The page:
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Port Saʿid

PORT SAʿID

Mediterranean port in Egypt.

Port Saʿid (Bur Saʿid), Egypt, situated on a narrow peninsula on the Mediterranean Sea coast, is located on the west side and at the northern end of the Suez Canal, which links the Mediterranean and Red Sea. Established in conjunction with canal construction in 1859, it was named for Saʿid Pasha, viceroy of Egypt (18541863). Built in nineteenth-century European architectural style to accommodate Europeans working on Ferdinand de Lesseps's Suez Canal Project (18591869), it is complemented by a twin city, Port Fouad, located on the eastern side of the canal. The harbor became a maritime fueling station with export industries (especially chemical, tobacco, cotton, and food processing) supplementing sardine fishing and the production of salt from evaporated seawater. In 1904 a railroad link was completed between Port Saʿid and Cairo. As a major trade and business center, Port Saʿid thrived through both world wars. In July 1956 Egypt nationalized the canal after it had been an international waterway for nearly eighty-seven years. The port was strategic during the ArabIsrael wars and was attacked by Israeli forces in 1967 and 1973. The harbor was closed from 1967 to 1975, and most inhabitants evacuated the city. Egypt regained Port Saʿid in 1973, instituted major residential and commercial reconstruction, and established a tax-free industrial zone. Tourism was encouraged, and the city became an important summer resort. In 2003 Port Saʿid was the nation's fourth largest city, with 565,000 inhabitants, and second only to Alexandria as a commercial port.

see also saʿid pasha; suez canal.


Bibliography


Modelski, Sylvia. Port Saʿid Revisited. Washington, DC: Faros, 2000.

david waldner
updated by charles c. kolb

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"Port Saʿid." Encyclopedia of the Modern Middle East and North Africa. . Encyclopedia.com. 19 Oct. 2017 <http://www.encyclopedia.com>.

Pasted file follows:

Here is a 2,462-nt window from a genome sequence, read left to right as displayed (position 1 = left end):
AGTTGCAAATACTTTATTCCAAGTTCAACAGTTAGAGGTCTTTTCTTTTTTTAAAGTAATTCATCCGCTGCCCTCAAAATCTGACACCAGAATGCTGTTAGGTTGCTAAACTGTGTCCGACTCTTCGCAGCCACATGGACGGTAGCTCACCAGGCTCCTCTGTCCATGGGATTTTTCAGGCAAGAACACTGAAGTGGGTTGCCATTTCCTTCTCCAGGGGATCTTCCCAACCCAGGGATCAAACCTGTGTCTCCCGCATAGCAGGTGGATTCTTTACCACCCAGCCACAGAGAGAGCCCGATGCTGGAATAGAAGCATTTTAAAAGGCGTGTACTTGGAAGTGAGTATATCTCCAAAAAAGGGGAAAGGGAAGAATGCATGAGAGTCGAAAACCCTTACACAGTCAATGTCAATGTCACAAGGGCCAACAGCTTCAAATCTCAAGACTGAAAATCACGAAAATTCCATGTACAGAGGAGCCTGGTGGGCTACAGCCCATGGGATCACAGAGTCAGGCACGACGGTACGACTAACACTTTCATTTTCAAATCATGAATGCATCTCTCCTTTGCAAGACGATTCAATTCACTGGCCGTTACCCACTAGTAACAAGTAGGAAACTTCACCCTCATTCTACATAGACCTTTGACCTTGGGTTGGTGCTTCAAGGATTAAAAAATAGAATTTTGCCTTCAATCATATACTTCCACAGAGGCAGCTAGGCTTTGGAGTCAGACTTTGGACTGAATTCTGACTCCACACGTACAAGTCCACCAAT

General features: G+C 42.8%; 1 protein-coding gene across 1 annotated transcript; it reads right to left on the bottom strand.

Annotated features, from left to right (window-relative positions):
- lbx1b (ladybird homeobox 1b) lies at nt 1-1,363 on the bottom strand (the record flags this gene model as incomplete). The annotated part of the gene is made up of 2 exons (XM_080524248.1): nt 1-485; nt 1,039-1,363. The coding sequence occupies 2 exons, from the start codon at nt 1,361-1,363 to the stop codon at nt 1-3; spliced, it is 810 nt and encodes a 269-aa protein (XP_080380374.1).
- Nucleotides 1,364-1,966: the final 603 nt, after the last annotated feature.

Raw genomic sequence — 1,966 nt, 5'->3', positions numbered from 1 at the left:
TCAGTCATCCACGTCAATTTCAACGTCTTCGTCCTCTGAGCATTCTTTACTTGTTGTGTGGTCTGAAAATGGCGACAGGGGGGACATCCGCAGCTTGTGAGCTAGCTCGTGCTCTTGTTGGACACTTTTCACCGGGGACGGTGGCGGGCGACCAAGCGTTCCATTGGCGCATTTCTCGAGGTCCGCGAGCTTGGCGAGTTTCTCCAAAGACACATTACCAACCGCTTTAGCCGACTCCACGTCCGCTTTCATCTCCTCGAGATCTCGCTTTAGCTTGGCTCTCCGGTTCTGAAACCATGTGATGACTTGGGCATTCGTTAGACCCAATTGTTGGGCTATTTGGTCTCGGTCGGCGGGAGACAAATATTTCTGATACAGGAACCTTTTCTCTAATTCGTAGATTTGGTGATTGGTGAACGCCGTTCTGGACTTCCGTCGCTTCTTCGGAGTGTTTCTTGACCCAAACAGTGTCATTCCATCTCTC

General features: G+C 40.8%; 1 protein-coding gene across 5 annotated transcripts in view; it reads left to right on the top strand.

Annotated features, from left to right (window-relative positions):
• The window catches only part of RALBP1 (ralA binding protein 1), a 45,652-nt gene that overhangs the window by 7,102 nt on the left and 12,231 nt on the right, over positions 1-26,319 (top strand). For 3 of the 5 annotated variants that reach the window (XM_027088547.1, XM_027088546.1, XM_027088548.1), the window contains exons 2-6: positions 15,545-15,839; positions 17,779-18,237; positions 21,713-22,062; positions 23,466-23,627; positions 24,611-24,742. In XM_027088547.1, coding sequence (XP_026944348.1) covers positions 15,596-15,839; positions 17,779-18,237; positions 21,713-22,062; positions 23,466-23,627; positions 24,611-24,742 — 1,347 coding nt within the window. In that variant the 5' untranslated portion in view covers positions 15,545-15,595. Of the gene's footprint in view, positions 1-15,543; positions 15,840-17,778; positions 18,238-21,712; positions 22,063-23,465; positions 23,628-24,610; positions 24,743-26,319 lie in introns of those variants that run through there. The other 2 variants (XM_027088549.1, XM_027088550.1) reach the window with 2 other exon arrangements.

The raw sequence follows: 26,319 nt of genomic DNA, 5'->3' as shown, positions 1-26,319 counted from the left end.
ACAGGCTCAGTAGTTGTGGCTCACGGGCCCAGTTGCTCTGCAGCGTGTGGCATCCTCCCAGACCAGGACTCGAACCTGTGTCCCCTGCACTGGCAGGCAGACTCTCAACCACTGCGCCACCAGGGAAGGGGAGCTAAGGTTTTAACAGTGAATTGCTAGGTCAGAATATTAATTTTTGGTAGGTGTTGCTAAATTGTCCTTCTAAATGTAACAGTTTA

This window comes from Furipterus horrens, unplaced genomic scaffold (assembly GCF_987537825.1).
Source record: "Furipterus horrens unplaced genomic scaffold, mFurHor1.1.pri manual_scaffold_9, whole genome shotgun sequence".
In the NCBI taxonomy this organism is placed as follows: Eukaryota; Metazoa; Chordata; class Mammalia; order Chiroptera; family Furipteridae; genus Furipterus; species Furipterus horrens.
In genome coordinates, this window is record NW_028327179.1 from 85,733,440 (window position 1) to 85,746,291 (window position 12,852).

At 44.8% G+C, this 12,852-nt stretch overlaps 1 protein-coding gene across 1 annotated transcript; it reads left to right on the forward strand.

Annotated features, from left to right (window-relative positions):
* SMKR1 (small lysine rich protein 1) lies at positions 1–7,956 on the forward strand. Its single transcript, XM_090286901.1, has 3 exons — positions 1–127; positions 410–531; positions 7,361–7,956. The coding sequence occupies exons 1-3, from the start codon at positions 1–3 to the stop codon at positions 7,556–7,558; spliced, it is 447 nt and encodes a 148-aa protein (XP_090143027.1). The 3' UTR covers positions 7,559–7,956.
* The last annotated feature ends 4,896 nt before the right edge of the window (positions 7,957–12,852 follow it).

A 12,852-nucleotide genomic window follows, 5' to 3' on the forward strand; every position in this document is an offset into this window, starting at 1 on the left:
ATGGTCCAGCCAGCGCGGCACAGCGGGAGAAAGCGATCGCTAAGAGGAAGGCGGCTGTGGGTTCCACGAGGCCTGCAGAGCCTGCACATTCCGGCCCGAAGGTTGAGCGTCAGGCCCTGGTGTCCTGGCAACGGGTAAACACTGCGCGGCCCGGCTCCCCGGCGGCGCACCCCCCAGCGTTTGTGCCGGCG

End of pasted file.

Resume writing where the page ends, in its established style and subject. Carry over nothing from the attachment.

"Port Saʿid." Encyclopedia of the Modern Middle East and North Africa. . Encyclopedia.com. (October 19, 2017). http://www.encyclopedia.com/humanities/encyclopedias-almanacs-transcripts-and-maps/port-said

"Port Saʿid." Encyclopedia of the Modern Middle East and North Africa. . Retrieved October 19, 2017 from Encyclopedia.com: http://www.encyclopedia.com/humanities/encyclopedias-almanacs-transcripts-and-maps/port-said

Port Said

Port Said (sīd, sād, säēd´) or Bur Said (bŏŏr), city (1986 pop. 469,533), NE Egypt, a port on the Mediterranean Sea at the entrance to the Suez Canal. It is a fueling point for ships using the canal and is the site of the main workshops of the canal administration. Salt is produced in Port Said by evaporating seawater, and there is a fishing industry. The construction of Aswan High Dam in the 1960s cut off the flow of nutrients into the Mediterranean Sea from the delta. This resulted in a lack of food for the sardines that were the basis of the Port Said fishing industry, which has since virtually disappeared. The city is a principal port for steamer service on the Nile. Situated on a narrow peninsula between Lake Manzala and the sea, Port Said was founded in 1859 by the builders of the Suez Canal and named for Said Pasha, then khedive of Egypt. In 1904 a railroad to Cairo was completed. In 1956, French and British paratroops landed at Port Said during the Suez campaign. Port Said came under Israeli attack during the 1967 and 1973 Arab-Israeli Wars. Its harbor was closed to shipping from 1967 to 1975. The city was refurbished in the mid-1970s. New housing was built and a tax-free industrial zone was instituted. There are now electric generation plants and computer and technical manufacturing. The railroad was expanded to link Port Said with other important cities.

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"Port Said." The Columbia Encyclopedia, 6th ed.. . Encyclopedia.com. 19 Oct. 2017 <http://www.encyclopedia.com>.

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"Port Said." The Columbia Encyclopedia, 6th ed.. . Retrieved October 19, 2017 from Encyclopedia.com: http://www.encyclopedia.com/reference/encyclopedias-almanacs-transcripts-and-maps/port-said

Port Said

Port Said (Bur Sa'id) City and seaport in ne Egypt, at the entrance to the Suez Canal. Founded in 1859 with the start of the construction of the Suez Canal, it was a major coal-bunkering station. By the end of the 19th century it was Egypt's chief port after Alexandria. Although its harbour closed to shipping in 1967, after the war with Israel, it remained a fuelling station for ships using the canal. It reopened in 1974. Industries: fishing, tobacco, cotton, textiles. Pop. (1996) 469,533.

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"Port Said." World Encyclopedia. . Encyclopedia.com. 19 Oct. 2017 <http://www.encyclopedia.com>.

"Port Said." World Encyclopedia. . Encyclopedia.com. (October 19, 2017). http://www.encyclopedia.com/environment/encyclopedias-almanacs-transcripts-and-maps/port-said

"Port Said." World Encyclopedia. . Retrieved October 19, 2017 from Encyclopedia.com: http://www.encyclopedia.com/environment/encyclopedias-almanacs-transcripts-and-maps/port-said